Albert had a lengthy career playing clarinet for the army. His early service was spent with the 10th Coastal Artillery Band at Fort Adams, Rhode Island, and directing dance orchestra for Madison Barracks, New York. In 1935, he was arrested for fraud, the circumstances for which are unknown. He spent May 1942 to August 1943 with the 5th Infantry Division band in Iceland. In 1944 and 1945, he was in Europe playing band concerts for soldiers in rest areas. He sailed home on September 24th, 1945, aboard the S.S. Europa, for discharge at Fort Devens, Massachusetts. He was a technician 4th grade, MOS 432 (bandsman- clarinet), and his home address was 142 Sutton Street, Providence, Rhode Island. On November 24th, he reenlisted, and worked for the army recruiting service. At that time, he was married, with one year of high school completed. At the end of his service, he was playing for the U.S. Military Academy Band at West Point, New York. He was finally discharged on November 30th, 1957, as a master sergeant.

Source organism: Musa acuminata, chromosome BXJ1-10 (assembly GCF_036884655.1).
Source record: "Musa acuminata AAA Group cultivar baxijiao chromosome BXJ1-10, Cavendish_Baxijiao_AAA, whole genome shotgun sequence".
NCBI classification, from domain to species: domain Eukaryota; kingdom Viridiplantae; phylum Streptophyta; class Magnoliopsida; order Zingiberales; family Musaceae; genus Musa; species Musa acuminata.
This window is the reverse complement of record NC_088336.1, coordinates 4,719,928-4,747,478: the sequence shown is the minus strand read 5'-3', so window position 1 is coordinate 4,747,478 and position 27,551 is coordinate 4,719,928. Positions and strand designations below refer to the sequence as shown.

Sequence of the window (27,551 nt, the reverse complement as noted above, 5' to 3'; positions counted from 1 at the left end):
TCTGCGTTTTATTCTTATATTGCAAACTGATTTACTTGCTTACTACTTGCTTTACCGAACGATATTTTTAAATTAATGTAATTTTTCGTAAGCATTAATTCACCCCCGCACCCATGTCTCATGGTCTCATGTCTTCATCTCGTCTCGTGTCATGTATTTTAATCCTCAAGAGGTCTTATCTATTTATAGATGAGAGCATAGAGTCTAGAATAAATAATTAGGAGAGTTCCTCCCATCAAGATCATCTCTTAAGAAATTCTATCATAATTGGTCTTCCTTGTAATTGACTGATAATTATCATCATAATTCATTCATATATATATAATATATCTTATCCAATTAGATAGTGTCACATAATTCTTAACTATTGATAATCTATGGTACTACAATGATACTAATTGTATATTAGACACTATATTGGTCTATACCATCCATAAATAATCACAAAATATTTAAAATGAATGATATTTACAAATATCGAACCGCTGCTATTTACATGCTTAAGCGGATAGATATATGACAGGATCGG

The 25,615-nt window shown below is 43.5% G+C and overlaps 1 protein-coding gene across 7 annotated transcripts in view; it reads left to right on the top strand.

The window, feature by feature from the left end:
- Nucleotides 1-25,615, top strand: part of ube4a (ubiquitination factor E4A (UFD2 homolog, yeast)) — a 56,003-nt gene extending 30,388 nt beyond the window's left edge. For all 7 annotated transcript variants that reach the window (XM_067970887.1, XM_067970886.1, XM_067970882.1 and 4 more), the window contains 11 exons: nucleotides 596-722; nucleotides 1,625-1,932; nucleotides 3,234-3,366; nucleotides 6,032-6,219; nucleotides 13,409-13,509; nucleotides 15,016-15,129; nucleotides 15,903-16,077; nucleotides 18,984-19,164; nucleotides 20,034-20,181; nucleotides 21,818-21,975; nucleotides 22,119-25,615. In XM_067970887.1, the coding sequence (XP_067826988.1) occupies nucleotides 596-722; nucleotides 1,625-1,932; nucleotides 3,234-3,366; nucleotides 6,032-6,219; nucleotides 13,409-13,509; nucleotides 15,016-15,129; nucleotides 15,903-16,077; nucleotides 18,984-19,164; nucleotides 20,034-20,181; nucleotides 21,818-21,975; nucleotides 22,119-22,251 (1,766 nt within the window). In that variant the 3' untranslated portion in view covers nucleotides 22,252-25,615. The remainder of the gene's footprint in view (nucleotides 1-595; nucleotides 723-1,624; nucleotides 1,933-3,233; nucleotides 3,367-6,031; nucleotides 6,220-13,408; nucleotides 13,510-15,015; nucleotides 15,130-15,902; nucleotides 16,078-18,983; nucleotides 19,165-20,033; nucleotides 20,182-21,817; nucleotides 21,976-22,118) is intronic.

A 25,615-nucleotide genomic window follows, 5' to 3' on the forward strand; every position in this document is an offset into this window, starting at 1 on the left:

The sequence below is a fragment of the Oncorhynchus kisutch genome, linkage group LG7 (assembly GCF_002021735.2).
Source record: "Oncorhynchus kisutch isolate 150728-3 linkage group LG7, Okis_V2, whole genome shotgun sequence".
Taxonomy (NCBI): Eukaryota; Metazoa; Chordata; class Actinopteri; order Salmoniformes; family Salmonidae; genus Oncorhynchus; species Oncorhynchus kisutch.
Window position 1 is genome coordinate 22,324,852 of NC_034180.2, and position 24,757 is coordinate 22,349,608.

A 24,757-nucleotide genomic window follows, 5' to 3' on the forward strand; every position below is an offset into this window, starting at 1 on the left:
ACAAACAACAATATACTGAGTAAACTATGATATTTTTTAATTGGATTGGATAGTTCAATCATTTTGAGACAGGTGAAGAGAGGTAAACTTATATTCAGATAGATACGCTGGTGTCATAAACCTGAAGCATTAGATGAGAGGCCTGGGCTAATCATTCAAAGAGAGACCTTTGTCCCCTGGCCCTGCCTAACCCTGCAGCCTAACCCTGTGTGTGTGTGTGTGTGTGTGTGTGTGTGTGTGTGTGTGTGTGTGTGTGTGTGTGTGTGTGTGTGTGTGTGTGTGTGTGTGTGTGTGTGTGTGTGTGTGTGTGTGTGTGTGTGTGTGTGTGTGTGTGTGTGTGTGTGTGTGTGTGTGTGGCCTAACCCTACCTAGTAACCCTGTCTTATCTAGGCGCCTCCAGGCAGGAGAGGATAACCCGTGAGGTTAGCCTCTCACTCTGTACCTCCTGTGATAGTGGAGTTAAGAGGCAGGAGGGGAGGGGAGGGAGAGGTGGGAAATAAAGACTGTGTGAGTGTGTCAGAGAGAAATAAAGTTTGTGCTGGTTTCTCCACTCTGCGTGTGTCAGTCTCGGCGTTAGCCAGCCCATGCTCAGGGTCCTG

After discharge, Albert worked as a clerk at the YMCA in White Plains, New York, retiring in 1976. He died on August 21st, 1984. His burial location is unknown.

    Photo: 5th Infantry Division band in Iceland, 1942. Albert is probably in the photo, I'm just not sure where.
    Click to enlarge the picture Click to enlarge the picture WWII U.S. Dog Tags   WWII U.S. Dog Tags  

    WWII U.S. Dog Tags  

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    Albert Galuppo last known address was Tarrytown, Westchester, New York, USA

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    Nickolas W. Lobins was born on September 5th, 1920, in Cleveland, Ohio. His parents were immigrants from Czechoslovakia. By 1940, he lived in Conneaut Lake, Pennsylvania. He was 5’11”, 165 pounds, had blue eyes, brown hair, and a dark complexion. He graduated from high school and worked at the Talon Zipper Company (along with Slim Miller of the 4th ID, see above). He was single, with dependents.